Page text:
HBO’s Insecure” returned with its fourth season on April 12, and the show’s co-creator and star, Issa Rae, talked about her personal creative journey, the show’s critics, and more on Deadline’s “New Hollywood Podcast,” which aired April 14.

Hosts Amanda N’Duka and Dino Ray Ramos, obvious “Insecure” fans, query Rae on where her character is going and how that transformation will ultimately affect her friendships and relationships. “From the beginning, this show has been about a girl who doesn’t know who she is or where she’s going and throughout the seasons we’ve seen Issa grow incrementally,” Rae said. “And I think this season, especially, is about her coming into who she is.”

See below for more must-listen snippets from the podcast: 

Going from “Awkward Black Girl” to Season 4 “Insecure”

“I created [“Insecure”] with the intention of making an archetype that I was complaining about not seeing. I was constantly like, ‘Why is there just such a singular, at times degrading, representation of Black women on my television screen, and ‘I’m so tired of people creating these characters that don’t look like me or any of my friends; that don’t look like anybody real that I know personally’… For me it was about making that because I had a blog at the time and someone was like, ‘You complain a lot. Make it then.’”

Witnessing the evolution of the show’s perception and its accompanying critics:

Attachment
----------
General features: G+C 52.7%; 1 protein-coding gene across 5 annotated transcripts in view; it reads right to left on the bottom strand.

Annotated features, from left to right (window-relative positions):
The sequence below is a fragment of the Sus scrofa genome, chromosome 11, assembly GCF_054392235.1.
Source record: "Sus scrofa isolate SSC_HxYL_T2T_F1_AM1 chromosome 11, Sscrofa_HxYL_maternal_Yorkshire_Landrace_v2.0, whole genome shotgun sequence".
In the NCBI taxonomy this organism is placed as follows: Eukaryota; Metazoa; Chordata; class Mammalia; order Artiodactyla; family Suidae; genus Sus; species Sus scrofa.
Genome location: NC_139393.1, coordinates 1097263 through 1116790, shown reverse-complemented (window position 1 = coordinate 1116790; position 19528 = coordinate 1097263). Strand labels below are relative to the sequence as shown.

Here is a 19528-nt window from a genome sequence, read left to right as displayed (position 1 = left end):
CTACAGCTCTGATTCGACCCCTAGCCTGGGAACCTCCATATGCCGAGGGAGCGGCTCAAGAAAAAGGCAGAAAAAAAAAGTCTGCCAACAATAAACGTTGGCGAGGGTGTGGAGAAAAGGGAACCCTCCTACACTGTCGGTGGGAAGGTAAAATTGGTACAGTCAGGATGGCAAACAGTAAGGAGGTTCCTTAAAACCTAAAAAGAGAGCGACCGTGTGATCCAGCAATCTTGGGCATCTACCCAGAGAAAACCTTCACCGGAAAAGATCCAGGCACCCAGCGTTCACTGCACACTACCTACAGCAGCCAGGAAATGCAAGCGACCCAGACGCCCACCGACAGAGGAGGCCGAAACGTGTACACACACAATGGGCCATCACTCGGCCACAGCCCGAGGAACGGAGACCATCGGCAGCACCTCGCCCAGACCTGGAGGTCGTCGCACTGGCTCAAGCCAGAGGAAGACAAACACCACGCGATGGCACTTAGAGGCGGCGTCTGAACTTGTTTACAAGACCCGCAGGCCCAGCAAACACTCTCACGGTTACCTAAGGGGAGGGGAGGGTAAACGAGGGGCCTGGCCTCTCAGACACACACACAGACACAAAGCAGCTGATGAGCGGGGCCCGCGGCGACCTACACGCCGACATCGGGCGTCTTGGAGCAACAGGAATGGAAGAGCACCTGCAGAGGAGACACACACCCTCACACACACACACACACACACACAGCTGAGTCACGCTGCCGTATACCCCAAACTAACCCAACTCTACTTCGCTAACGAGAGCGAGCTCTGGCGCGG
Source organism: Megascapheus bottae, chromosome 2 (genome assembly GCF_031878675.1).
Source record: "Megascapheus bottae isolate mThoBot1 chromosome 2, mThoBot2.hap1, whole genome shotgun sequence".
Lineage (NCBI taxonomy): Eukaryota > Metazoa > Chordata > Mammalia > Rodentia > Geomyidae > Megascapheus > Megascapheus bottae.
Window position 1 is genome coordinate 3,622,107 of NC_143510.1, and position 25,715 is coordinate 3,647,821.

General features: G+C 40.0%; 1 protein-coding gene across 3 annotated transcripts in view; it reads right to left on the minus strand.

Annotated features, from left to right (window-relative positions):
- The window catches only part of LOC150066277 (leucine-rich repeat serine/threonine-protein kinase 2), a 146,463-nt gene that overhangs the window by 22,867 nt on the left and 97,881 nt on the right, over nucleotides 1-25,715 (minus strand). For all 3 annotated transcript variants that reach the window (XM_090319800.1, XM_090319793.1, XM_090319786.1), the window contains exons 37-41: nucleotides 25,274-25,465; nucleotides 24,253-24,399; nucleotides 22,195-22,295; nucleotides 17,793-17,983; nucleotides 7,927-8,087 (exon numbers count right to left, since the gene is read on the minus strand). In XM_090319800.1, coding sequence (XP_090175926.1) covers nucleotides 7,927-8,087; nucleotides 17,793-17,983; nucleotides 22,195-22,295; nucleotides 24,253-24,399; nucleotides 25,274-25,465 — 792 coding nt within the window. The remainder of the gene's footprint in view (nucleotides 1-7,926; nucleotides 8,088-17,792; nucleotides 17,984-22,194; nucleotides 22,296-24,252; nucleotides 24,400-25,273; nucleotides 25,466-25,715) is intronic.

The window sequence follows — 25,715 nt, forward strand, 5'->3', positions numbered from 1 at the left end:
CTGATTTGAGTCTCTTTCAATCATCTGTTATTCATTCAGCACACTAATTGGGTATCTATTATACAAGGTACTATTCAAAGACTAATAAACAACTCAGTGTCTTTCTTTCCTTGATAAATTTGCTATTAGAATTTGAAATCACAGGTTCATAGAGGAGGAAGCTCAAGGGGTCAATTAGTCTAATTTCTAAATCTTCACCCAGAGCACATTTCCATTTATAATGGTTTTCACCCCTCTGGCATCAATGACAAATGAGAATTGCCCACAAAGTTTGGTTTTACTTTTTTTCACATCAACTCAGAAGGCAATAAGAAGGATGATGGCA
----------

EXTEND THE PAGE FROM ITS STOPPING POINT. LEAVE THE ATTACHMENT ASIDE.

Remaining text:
“We were under a lot of scrutiny during the time and I was like, what the fuck? This is a show and I’ve never tried to proclaim to represent Black people and people keep heralding it as this thing that is supposed to represent Black people and I don’t want that. I’m also getting the unjust criticism for that so fuck that. And I wanted a break…. By the time Season 4 came and we had that break, I was so excited to be back, and I’m appreciative again.

The dating struggle for Asian men and Black women:

That storyline [with Alexander Hodge in Season 3] in particular was a playoff of that excerpt in my book [“The Misadventures of Awkward Black Girl”] of exploring that dynamic but not necessarily as blatant or as overt. I also don’t love interracial relationships onscreen where that’s all that’s talked about.  People who are in interracial relationships don’t talk about being in interracial relationships all the time as far as I know. 

To hear the full episode, listen below: